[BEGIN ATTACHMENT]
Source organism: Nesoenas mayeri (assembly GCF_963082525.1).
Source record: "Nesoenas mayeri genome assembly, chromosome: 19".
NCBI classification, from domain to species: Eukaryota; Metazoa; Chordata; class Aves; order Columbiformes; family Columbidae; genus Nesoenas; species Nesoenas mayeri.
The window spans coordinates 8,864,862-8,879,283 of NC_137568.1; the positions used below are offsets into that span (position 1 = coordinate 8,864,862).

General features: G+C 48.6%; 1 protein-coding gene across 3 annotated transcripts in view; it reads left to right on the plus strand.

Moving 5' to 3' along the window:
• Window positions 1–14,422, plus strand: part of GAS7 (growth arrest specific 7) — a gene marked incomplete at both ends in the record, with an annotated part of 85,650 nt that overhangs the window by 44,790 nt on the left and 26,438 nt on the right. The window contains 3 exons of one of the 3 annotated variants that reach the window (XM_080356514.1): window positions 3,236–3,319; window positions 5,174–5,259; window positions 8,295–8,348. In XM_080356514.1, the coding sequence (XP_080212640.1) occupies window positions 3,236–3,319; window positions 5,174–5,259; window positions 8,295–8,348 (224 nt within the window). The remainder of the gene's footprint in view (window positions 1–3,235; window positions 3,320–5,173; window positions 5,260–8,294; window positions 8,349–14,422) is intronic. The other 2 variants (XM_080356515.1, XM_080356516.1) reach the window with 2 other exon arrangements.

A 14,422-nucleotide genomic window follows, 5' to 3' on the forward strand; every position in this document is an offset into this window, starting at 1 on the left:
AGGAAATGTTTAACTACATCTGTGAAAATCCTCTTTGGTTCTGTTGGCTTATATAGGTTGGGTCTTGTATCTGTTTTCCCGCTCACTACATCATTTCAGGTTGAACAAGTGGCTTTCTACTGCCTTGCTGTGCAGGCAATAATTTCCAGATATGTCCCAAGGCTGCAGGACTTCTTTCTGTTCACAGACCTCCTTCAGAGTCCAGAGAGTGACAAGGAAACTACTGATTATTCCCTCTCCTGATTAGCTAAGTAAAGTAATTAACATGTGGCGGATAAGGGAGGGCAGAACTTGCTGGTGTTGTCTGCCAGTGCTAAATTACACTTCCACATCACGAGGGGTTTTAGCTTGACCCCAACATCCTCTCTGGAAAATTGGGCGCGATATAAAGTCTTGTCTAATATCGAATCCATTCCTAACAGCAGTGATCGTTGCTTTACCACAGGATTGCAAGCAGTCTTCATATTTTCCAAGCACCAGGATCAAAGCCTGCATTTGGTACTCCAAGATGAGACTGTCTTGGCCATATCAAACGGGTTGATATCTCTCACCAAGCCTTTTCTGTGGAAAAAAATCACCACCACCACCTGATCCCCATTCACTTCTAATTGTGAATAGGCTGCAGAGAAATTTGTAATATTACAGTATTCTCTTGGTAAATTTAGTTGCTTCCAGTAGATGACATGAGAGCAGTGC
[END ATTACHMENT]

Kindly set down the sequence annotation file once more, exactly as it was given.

Source organism: Nesoenas mayeri (assembly GCF_963082525.1).
Source record: "Nesoenas mayeri genome assembly, chromosome: 19".
NCBI classification, from domain to species: Eukaryota; Metazoa; Chordata; class Aves; order Columbiformes; family Columbidae; genus Nesoenas; species Nesoenas mayeri.
The window spans coordinates 8,864,862-8,879,283 of NC_137568.1; the positions used below are offsets into that span (position 1 = coordinate 8,864,862).

General features: G+C 48.6%; 1 protein-coding gene across 3 annotated transcripts in view; it reads left to right on the plus strand.

Moving 5' to 3' along the window:
• Window positions 1–14,422, plus strand: part of GAS7 (growth arrest specific 7) — a gene marked incomplete at both ends in the record, with an annotated part of 85,650 nt that overhangs the window by 44,790 nt on the left and 26,438 nt on the right. The window contains 3 exons of one of the 3 annotated variants that reach the window (XM_080356514.1): window positions 3,236–3,319; window positions 5,174–5,259; window positions 8,295–8,348. In XM_080356514.1, the coding sequence (XP_080212640.1) occupies window positions 3,236–3,319; window positions 5,174–5,259; window positions 8,295–8,348 (224 nt within the window). The remainder of the gene's footprint in view (window positions 1–3,235; window positions 3,320–5,173; window positions 5,260–8,294; window positions 8,349–14,422) is intronic. The other 2 variants (XM_080356515.1, XM_080356516.1) reach the window with 2 other exon arrangements.

A 14,422-nucleotide genomic window follows, 5' to 3' on the forward strand; every position in this document is an offset into this window, starting at 1 on the left:
AGGAAATGTTTAACTACATCTGTGAAAATCCTCTTTGGTTCTGTTGGCTTATATAGGTTGGGTCTTGTATCTGTTTTCCCGCTCACTACATCATTTCAGGTTGAACAAGTGGCTTTCTACTGCCTTGCTGTGCAGGCAATAATTTCCAGATATGTCCCAAGGCTGCAGGACTTCTTTCTGTTCACAGACCTCCTTCAGAGTCCAGAGAGTGACAAGGAAACTACTGATTATTCCCTCTCCTGATTAGCTAAGTAAAGTAATTAACATGTGGCGGATAAGGGAGGGCAGAACTTGCTGGTGTTGTCTGCCAGTGCTAAATTACACTTCCACATCACGAGGGGTTTTAGCTTGACCCCAACATCCTCTCTGGAAAATTGGGCGCGATATAAAGTCTTGTCTAATATCGAATCCATTCCTAACAGCAGTGATCGTTGCTTTACCACAGGATTGCAAGCAGTCTTCATATTTTCCAAGCACCAGGATCAAAGCCTGCATTTGGTACTCCAAGATGAGACTGTCTTGGCCATATCAAACGGGTTGATATCTCTCACCAAGCCTTTTCTGTGGAAAAAAATCACCACCACCACCTGATCCCCATTCACTTCTAATTGTGAATAGGCTGCAGAGAAATTTGTAATATTACAGTATTCTCTTGGTAAATTTAGTTGCTTCCAGTAGATGACATGAGAGCAGTGC